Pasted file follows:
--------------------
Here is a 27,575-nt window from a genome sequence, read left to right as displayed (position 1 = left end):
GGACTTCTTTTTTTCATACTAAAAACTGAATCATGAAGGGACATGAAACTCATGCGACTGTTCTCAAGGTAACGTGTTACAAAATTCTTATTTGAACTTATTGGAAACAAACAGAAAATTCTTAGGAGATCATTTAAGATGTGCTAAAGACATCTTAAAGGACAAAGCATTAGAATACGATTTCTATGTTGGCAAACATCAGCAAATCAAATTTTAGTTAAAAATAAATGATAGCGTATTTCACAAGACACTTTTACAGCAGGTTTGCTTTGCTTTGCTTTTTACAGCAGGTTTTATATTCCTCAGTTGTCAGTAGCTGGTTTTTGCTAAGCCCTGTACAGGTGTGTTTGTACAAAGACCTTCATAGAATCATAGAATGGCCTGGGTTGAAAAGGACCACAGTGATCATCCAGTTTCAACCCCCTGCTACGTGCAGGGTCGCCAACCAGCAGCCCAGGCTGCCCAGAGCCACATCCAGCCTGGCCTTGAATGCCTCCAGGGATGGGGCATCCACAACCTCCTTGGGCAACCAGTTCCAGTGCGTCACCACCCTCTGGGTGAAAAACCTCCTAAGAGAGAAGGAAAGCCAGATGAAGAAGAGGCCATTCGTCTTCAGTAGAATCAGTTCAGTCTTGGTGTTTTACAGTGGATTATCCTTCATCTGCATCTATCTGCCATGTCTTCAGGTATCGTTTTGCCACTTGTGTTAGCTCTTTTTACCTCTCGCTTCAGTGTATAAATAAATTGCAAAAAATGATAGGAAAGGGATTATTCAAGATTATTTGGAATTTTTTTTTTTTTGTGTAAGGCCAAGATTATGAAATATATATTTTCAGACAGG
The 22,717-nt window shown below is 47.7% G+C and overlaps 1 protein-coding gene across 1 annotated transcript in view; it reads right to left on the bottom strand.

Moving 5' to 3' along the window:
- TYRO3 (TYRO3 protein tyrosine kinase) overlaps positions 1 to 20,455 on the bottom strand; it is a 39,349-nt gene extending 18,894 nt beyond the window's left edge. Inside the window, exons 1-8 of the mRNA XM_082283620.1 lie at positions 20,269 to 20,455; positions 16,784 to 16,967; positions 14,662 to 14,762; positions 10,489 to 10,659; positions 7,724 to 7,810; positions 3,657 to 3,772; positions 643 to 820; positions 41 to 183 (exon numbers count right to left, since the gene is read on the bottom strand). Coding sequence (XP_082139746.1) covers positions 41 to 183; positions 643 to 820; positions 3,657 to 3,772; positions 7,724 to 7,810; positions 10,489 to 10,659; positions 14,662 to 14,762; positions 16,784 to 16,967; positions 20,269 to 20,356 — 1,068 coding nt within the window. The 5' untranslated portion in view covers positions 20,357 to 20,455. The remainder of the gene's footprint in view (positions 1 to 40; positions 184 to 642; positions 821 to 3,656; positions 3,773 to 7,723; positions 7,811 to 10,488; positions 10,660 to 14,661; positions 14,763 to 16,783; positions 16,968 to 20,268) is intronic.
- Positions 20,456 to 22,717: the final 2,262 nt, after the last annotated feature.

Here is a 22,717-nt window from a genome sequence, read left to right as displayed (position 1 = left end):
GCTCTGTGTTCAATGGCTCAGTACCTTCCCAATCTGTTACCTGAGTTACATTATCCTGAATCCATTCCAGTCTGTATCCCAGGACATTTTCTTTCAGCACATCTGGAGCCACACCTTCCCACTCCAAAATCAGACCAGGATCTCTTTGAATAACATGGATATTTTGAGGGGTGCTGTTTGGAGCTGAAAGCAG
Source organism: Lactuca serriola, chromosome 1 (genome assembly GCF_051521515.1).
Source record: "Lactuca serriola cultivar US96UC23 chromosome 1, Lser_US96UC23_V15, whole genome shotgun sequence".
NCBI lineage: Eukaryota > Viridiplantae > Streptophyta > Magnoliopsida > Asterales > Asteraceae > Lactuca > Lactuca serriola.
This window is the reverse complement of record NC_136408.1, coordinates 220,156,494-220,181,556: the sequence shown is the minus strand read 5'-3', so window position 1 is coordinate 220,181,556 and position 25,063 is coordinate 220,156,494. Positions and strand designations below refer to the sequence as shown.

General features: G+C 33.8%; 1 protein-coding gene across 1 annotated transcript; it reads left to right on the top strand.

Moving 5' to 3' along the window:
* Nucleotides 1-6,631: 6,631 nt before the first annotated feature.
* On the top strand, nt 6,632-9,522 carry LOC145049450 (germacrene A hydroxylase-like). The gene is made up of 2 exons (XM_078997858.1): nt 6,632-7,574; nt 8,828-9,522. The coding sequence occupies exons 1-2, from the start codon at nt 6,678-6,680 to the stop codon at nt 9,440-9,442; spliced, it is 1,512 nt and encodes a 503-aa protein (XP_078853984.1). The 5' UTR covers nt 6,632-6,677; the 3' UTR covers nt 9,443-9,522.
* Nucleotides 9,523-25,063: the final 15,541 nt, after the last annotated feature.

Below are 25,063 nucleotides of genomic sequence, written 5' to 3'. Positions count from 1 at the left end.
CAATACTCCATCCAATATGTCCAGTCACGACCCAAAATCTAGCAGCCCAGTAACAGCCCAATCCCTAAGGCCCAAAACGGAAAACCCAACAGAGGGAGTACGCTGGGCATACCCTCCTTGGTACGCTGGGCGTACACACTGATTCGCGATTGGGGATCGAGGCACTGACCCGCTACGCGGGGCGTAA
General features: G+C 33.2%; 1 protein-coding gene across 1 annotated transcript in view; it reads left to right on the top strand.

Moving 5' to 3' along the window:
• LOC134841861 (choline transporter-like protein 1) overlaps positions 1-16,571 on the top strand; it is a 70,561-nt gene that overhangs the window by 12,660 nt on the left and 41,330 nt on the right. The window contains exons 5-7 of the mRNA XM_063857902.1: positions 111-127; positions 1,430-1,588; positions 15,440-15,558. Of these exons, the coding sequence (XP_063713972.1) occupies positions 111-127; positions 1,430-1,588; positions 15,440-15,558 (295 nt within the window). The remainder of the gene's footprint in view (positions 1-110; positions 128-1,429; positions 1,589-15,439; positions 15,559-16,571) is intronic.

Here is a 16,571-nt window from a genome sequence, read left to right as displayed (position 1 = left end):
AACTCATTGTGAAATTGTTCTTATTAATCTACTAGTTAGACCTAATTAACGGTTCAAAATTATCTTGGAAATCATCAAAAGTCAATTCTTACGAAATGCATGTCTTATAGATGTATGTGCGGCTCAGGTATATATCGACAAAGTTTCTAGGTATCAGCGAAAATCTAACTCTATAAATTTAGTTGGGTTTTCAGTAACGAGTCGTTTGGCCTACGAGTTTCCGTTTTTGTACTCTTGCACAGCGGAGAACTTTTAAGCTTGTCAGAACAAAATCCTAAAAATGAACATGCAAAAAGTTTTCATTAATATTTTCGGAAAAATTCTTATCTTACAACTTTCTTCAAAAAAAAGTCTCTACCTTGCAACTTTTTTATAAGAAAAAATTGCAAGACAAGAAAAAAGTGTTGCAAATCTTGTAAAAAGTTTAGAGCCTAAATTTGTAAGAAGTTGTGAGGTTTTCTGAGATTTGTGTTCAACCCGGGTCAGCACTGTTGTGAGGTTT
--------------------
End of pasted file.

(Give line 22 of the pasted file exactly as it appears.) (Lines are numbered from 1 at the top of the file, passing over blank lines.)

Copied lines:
• LOC134841861 (choline transporter-like protein 1) overlaps positions 1-16,571 on the top strand; it is a 70,561-nt gene that overhangs the window by 12,660 nt on the left and 41,330 nt on the right. The window contains exons 5-7 of the mRNA XM_063857902.1: positions 111-127; positions 1,430-1,588; positions 15,440-15,558. Of these exons, the coding sequence (XP_063713972.1) occupies positions 111-127; positions 1,430-1,588; positions 15,440-15,558 (295 nt within the window). The remainder of the gene's footprint in view (positions 1-110; positions 128-1,429; positions 1,589-15,439; positions 15,559-16,571) is intronic.